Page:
Take the 2-minute tour ×
Science Fiction & Fantasy Stack Exchange is a question and answer site for science fiction and fantasy enthusiasts. It's 100% free, no registration required.

When some of the crew of the Nostromo discovered the space jockey and the alien eggs, they didn't seem too surprised. It kind of seemed normal to them that yes, a corporation like Weyland-Yutani would want them to bring back whatever they found by responding to the signal. They don't seem apathetic, and are curious as to what is inside the egg, but it's not like a "OMG Aliens exist! This will change the human race!" type reaction.

Did humanity already encounter alien life before, or is the knowledge of the Prometheus incident well known on Earth by that time?

share|improve this question
Side note: If the crew were going to be surprised, I would have expected it to occur either when they realized it was an alien signal beacon (Ripley and the android were discussing deciphering it before the 'away team' had returned) or when the away team saw an ancient (and therefore predating human space travel) space ship. –  Andrew Thompson Dec 26 '13 at 14:26
I object to using Prometheus as canon. It's worse than AVP. –  John O Dec 27 '13 at 1:21

1 Answer 1

up vote 8 down vote accepted

I don't think this is directly addressed in the original movie, but, based on the reactions of the Space Marines in Aliens, it seems that encounters with less dangerous, less intelligent, animal-like xenomorphs weren't that uncommon. For example, they refer to the upcoming mission as a "another bughunt?", probably meaning that they expected to deal with something dangerous but easily beaten with their weapons and other technology.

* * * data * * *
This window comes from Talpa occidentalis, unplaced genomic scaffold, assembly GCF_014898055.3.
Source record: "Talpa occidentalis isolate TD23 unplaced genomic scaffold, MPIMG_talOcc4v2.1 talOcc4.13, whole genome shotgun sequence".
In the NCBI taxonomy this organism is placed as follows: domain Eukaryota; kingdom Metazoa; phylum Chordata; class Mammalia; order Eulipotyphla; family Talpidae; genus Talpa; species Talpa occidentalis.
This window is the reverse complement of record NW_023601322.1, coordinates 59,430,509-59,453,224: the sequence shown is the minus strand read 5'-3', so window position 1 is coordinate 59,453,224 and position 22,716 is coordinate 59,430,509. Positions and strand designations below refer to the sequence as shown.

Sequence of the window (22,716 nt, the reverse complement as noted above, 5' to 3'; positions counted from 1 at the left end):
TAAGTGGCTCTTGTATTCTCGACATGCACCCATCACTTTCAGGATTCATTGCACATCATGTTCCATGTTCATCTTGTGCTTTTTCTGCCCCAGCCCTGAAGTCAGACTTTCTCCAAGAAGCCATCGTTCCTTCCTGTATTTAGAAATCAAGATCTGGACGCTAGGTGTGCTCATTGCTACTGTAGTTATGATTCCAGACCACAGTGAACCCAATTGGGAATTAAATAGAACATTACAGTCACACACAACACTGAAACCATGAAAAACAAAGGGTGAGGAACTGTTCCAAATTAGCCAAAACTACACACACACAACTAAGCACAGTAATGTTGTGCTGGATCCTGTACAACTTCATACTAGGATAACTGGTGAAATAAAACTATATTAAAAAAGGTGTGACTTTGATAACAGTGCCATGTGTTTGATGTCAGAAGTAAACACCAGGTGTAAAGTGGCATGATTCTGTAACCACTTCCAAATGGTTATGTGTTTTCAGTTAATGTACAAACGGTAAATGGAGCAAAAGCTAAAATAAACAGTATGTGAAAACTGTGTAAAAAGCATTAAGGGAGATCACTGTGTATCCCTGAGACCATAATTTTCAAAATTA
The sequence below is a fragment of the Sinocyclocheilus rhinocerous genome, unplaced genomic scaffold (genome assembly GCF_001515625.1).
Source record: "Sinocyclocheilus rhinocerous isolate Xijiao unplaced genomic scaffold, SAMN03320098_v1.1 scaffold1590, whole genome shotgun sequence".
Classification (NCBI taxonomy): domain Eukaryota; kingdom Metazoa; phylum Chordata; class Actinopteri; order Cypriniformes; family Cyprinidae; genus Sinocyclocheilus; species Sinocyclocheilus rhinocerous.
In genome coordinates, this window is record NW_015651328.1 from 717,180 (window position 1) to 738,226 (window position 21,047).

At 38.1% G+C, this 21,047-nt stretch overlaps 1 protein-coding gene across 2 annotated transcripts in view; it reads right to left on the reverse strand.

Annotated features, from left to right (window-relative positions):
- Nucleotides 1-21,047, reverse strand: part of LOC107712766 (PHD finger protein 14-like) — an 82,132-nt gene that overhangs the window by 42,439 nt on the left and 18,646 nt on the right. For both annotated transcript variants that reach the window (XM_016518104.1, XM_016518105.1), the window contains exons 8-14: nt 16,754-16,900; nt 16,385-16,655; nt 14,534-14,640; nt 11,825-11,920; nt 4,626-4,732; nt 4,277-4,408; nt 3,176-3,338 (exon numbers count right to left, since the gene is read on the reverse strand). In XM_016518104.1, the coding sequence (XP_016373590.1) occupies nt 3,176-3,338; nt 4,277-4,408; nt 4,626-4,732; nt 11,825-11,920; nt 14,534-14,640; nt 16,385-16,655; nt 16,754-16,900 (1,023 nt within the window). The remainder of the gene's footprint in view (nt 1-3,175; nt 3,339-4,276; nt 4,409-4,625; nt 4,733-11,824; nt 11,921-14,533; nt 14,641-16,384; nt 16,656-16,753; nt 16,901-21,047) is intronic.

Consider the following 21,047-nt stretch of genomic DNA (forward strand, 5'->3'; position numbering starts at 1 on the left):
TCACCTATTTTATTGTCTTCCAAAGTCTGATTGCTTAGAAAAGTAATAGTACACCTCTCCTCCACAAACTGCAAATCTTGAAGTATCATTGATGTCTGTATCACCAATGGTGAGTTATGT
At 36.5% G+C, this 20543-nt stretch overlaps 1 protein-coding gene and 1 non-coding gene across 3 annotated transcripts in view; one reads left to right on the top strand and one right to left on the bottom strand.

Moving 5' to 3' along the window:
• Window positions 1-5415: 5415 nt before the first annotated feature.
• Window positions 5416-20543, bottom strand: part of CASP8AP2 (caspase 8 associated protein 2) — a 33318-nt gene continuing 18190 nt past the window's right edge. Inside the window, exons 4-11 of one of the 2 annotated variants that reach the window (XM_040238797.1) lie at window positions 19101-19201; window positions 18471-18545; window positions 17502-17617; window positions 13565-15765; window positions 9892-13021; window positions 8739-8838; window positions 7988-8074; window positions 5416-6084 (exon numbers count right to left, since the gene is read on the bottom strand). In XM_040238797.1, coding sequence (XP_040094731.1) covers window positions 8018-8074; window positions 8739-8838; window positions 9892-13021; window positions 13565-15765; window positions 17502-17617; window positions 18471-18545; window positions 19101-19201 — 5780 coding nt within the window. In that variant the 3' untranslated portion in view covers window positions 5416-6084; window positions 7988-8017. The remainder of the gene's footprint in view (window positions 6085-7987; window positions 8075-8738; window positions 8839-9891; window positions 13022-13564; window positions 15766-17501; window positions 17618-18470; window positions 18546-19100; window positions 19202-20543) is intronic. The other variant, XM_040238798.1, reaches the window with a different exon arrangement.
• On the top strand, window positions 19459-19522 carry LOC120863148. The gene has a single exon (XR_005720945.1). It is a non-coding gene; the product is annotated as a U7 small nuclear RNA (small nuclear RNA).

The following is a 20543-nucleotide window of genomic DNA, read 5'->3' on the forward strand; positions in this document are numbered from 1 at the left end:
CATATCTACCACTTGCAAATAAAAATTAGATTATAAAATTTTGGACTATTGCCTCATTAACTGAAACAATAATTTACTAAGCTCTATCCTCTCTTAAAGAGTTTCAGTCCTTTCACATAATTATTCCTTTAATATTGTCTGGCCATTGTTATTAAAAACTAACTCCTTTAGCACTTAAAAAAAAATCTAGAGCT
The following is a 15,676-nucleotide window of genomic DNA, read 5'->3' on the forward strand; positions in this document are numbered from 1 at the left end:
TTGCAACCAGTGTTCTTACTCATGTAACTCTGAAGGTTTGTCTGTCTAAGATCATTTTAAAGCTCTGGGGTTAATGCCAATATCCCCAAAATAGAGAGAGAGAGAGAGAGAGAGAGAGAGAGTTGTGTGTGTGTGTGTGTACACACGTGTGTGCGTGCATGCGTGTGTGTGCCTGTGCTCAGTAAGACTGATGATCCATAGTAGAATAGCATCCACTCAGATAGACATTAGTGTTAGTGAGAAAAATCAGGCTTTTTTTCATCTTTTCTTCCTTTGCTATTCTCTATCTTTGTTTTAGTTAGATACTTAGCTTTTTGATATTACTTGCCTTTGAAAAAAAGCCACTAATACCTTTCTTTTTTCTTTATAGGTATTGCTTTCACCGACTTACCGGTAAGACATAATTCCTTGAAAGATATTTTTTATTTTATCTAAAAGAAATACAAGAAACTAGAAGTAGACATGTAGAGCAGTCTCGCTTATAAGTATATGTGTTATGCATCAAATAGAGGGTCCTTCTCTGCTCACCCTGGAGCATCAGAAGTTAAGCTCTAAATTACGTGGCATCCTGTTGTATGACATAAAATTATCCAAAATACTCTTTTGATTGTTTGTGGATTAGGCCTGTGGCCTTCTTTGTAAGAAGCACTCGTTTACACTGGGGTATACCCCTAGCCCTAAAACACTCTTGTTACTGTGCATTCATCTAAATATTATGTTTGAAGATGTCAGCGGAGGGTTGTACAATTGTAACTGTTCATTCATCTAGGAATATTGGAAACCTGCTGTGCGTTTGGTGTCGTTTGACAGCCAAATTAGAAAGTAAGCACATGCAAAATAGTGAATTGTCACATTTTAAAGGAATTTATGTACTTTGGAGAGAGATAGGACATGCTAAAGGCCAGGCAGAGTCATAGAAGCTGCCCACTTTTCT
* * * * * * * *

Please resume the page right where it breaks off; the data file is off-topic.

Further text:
In universe (which is conflicting at points), there also had been some contact with other intelligent life forms, such as the Predators. We could assume from there that by the time Alien takes place that space workers and other common folks had some knowledge of these contacts. They probably have encountered the remains of extinct alien civilizations previously as well.

share|improve this answer
Worth pointing out that the Marine's attitude is justified: with the weapons and technology lost when the shuttle exploded, the Marines would have slaughtered the Aliens. Hell, a SINGLE autoturret killed dozens (or more). –  Jeff Dec 26 '13 at 14:30
@Jeff - The Marines went in overconfident and underled which caused their defeat. I'd say the overconfidence was due to their previous experiences and Burke not telling the whole truth about the situation. Also, the "by the book" inexperience of Lt Gorman and Apone's early death made the situation even more dire. In better circumstances, the battle would have been different. –  jfrankcarr Dec 26 '13 at 21:06
Doesn't "xenomorph" specifically refer to the titular species in the Alien franchise and not just any and all extraterrestrials? –  Lèse majesté Dec 26 '13 at 22:25
@Lèsemajesté - See this related question scifi.stackexchange.com/questions/18202/… –  System Down Dec 26 '13 at 22:35
I took it to mean any animal/insect-like alien lifeform based on this line from Lt. Gorman, "All we know is that there's still no contact with the colony, and that a xenomorph may be involved." and Hicks' response, " It's a bug hunt." –  jfrankcarr Dec 26 '13 at 22:36

Your Answer


By posting your answer, you agree to the privacy policy and terms of service.

Not the answer you're looking for? Browse other questions tagged or ask your own question.